Being successful in business requires the ability to consider many different perspectives in order to make solid decisions that will create long-standing solutions. That means that becoming a great listener might just be the most important skill to master if you want to be a great leader.
That’s good news because listening is easy enough…or is it? How many of us can honestly say we truly listen, 100% of the time? Fact is, in this fast-paced world, listening has become surprisingly challenging. Let’s look at what it means to be a great listener.
The Two Levels of Listening
There are two levels of listening and only one of them will make you a great listener (and a great leader).
The first level is when we are listening to our self-talk:
- When we are seemingly engaged in a conversation with someone else but in reality, we are listening to the conversation playing out in our head. It could be something we are thinking but are unwilling to communicate honestly to the other person (like, “I don’t think she can handle this issue”) or something completely different from the conversation that’s going on (like, “what should I have for lunch today?” or “if I get through this call quickly, I can get back to more important work.”)
- When we are too focused on our response and we are just waiting for our interlocutor to finish talking so we can rebut their comment.
In all of these cases, we are not present or engaged in the conversation because we are paying more attention to the chatting in our head. It doesn’t matter if the self-talk is about the conversation; it is still a distracting force that might cause us to miss important perspectives being shared by the other party.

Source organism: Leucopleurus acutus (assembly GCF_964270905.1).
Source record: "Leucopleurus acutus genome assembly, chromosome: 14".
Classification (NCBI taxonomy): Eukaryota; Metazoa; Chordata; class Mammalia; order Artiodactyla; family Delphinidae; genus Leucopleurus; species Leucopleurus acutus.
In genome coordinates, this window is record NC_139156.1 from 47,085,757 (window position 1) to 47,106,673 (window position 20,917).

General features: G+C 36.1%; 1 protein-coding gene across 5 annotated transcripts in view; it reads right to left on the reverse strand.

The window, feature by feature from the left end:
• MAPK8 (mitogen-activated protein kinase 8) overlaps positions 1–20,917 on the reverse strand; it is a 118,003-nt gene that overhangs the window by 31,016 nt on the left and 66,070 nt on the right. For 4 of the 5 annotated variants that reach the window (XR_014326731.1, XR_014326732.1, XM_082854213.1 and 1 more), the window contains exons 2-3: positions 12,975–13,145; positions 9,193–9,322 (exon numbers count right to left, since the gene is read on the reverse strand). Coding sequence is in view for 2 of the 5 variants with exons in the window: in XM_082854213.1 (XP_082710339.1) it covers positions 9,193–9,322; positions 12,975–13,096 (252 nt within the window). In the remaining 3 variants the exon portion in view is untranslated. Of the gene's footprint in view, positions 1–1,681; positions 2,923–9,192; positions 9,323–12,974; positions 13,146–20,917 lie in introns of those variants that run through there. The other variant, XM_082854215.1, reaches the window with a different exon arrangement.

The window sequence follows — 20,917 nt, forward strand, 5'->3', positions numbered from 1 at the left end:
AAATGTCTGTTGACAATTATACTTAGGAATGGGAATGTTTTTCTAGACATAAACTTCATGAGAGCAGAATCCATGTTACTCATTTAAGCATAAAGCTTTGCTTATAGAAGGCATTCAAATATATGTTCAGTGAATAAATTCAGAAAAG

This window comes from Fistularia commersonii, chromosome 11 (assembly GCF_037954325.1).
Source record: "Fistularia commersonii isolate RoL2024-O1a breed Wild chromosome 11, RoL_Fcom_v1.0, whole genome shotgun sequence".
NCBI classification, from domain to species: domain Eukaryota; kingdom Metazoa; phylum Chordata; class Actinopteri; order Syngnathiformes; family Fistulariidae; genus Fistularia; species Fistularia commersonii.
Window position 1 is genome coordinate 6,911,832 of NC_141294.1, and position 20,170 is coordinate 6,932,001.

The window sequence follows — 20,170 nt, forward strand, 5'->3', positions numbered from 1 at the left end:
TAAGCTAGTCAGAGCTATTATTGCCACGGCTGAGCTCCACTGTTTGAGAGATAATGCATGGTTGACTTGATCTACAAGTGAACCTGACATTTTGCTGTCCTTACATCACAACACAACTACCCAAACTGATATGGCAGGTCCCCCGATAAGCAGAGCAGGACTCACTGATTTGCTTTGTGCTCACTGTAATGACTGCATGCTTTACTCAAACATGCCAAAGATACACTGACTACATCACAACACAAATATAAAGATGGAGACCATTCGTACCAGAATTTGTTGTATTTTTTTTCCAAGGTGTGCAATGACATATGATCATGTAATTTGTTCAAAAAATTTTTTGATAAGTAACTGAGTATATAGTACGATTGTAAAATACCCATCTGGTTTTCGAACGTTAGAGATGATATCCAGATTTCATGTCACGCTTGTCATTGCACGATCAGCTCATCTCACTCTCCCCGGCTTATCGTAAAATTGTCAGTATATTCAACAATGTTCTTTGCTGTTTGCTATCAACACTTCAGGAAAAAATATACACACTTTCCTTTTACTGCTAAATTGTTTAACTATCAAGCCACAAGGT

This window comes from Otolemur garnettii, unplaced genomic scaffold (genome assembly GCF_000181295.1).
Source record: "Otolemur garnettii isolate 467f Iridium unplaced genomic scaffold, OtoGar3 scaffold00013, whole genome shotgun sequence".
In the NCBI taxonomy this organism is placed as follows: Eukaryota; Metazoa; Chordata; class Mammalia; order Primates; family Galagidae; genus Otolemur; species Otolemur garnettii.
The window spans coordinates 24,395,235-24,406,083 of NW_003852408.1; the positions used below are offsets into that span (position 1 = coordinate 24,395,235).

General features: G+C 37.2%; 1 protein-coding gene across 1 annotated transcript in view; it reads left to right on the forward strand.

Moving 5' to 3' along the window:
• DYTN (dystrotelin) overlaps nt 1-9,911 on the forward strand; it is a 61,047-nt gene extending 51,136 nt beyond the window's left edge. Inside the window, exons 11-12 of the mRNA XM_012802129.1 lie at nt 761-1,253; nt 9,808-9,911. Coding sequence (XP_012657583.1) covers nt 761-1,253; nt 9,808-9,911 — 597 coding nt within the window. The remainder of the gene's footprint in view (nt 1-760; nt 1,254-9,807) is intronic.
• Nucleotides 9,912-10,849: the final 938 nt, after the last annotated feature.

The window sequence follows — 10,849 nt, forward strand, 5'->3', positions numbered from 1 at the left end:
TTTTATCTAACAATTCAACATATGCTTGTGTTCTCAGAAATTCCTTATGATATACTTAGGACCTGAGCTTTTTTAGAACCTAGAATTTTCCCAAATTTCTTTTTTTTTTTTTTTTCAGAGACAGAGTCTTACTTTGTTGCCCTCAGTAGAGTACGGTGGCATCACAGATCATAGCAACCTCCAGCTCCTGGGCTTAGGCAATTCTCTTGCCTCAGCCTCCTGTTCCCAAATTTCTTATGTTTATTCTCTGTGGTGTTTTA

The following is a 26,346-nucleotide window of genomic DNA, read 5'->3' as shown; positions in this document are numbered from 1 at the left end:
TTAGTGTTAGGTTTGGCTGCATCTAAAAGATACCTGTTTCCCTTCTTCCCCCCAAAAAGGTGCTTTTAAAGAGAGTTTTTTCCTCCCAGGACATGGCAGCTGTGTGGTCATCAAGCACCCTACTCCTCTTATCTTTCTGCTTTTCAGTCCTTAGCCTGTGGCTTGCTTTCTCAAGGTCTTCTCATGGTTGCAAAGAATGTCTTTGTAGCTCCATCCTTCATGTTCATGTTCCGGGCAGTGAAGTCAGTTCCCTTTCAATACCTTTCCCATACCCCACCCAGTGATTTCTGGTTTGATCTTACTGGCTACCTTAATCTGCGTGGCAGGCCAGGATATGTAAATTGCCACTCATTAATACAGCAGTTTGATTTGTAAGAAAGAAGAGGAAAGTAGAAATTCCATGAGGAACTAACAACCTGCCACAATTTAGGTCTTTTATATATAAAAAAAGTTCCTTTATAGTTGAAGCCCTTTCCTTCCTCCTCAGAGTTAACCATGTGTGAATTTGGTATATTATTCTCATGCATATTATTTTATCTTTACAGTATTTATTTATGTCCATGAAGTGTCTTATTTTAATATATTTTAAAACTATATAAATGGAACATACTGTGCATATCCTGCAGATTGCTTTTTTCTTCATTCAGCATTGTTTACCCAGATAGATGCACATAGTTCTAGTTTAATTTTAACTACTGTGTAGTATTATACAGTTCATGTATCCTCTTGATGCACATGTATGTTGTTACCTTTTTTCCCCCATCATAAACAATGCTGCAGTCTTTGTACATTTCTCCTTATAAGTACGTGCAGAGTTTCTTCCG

In the second level of listening, we are truly engaged in the conversation with the other person. Our attention is only on them and what they are saying. In this scenario:
- We listen objectively and with curiosity;
- We respect the other person’s point of view and are willing to consider it;
- We ask questions without a self-serving or preset agenda and are open to new ideas, even ones that don’t match our perspective.
This is the kind of listening that great leaders practice constantly; it makes us more open and likely to arrive at a solution that had not occurred to either party before the conversation started.
Learning To Listen
After a team development workshop focused on communication, Donnie – the business unit leader for a fast-paced startup – realized he needed to be more available to his team. He was used to always having one eye on the email on his computer or phone while talking to people, never really present for the conversation.
He committed to changing and becoming a better listener. He decided he would turn off his monitor and put his phone face down whenever he had to have a talk with someone. When he goes to meetings and interviews, he now leaves his phone behind in his office.
The differences are noticeable to everyone on his team. Following his lead, his direct reports have adopted the same approach. As a result, meetings are more efficient and the team is able to get to the root of the matter faster without wasting time.
Donnie has also changed his home/evening routine to be more present for his family. Instead of rushing through dinner with an eye towards his phone and then getting back in front of his laptop, he now leaves his devices in his briefcase for two hours for dinner and his kid’s homework. He told his staff that he’s available if they need him from 9pm to midnight but won’t respond before that time. His family life has improved because of it.
How good are you at listening? Do you mostly do first level listening?
Pay attention to your listening patterns. Next time you catch yourself drifting away from a conversation:
- Acknowledge what’s happened and re-focus on the conversation.
- If you realize you’ve missed part of what the person was saying, politely acknowledge that with them and ask them to repeat it.
Don’t be afraid to do so. It is much better than pretending you have heard them.
Want to become a great listener and great leader? Let’s talk.